Spain hydropower and agriculture reserves inch upwards

MADRID (Reuters) - Spain’s capacity to generate hydroelectricity and irrigate crops has risen in the past week, the latest official data show, but levels are still far below average in a country that depends heavily on imports of grain and gas.

Reservoirs held enough water to produce 8,571 gigawatt-hours of hydropower, according to the Ministry for the Environment and Rural Affairs, or 202 GWh more than a week ago.

That compares to typical demand of 740 GWh on a working day at this time of year and is 86.3 percent of the average available over the past 10 years.

Hydroelectric output so far this year in Spain has fallen by 20.1 percent from the same period in 2007, data from national grid operator REE show, after long periods of drought which prompted the city of Barcelona to import water by sea.

Gas-powered generators have helped fill the gap by boosting production 35.4 percent, and in consequence gas distributor Enagas forecasts demand in Spain will rise this year by 10-12 percent to 43.5 billion cubic meters.

Spain imports more than 99 percent of its gas and is the world’s third largest buyer of liquefied natural gas via six regasification plants. Its main supplier is Algeria.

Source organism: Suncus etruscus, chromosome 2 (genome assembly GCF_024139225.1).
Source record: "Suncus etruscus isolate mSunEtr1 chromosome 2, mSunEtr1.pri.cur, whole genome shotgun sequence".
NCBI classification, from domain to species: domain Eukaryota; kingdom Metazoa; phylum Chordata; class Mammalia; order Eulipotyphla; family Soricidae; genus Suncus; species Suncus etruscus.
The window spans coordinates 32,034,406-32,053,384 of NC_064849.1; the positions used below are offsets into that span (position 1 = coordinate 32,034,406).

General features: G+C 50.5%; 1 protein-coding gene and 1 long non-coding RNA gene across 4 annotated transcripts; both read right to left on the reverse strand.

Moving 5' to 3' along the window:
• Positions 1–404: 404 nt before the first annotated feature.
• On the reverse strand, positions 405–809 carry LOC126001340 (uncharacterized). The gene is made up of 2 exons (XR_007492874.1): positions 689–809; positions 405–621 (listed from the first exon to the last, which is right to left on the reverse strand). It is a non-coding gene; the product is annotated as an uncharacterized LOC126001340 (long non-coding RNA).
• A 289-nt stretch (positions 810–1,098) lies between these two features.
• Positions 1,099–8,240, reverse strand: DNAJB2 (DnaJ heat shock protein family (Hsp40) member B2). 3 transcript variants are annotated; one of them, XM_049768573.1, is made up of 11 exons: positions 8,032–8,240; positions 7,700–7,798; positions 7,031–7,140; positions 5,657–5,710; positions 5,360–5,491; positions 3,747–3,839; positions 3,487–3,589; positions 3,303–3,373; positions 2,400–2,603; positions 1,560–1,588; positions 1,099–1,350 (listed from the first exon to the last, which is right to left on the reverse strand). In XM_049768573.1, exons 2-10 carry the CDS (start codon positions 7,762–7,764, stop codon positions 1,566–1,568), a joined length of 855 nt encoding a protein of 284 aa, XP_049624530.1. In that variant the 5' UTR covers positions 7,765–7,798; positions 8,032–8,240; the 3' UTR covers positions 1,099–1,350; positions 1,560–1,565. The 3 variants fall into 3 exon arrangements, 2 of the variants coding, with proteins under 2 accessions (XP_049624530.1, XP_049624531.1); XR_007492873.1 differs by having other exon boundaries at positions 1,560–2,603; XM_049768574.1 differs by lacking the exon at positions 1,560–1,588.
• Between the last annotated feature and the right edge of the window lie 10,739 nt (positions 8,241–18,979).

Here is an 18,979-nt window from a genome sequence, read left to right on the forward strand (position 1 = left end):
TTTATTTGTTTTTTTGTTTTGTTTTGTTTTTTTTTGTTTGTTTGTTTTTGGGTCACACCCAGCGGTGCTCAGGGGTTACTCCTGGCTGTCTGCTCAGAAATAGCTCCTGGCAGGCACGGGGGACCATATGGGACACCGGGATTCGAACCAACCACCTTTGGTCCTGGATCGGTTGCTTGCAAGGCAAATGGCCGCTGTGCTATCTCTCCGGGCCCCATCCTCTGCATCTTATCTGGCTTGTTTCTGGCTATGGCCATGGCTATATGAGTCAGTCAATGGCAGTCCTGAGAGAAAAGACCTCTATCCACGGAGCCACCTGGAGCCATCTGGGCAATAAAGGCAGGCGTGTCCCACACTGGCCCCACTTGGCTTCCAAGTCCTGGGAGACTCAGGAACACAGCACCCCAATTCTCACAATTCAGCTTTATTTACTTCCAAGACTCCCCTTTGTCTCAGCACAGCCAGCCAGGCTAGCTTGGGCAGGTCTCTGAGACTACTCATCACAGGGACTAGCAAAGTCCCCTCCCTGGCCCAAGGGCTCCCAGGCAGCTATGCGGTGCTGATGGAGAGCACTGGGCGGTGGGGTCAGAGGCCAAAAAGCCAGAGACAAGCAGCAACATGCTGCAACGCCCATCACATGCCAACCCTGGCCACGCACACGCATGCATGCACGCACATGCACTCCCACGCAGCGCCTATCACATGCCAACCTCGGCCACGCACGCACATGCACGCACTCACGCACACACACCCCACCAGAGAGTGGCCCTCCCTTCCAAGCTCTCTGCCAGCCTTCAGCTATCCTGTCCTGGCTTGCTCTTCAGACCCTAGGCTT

The Ministry logged rainfall of 3.1 millimeters in the week to December 21, or just 19 percent of the historical (1930-96) average.

Even so, reservoirs for consumption -- including farm use -- rose to 41.1 percent of capacity from 40.5 percent a week ago, although that was just 49.3 percent of the 10-year-average.

Crops like maize need irrigation to grow in Spain’s harsh climate and the country can never grow enough grain to meet its needs, particularly from an intensive livestock sector.

Last year, Spain imported more than 12.2 million tonnes of grain, but traders say this may fall to 7.5 million in the market year which began in July due to a crisis amongst livestock farmers.

The current maize harvest is behind schedule but not in doubt, although farmers have said they may sow less wheat and barley this winter due to low water levels, tumbling prices and higher costs.

Other important irrigated crops in Spain include cotton and alfalfa, which is an ingredient in animal feed.

Reporting by Martin Roberts; editing by James Jukwey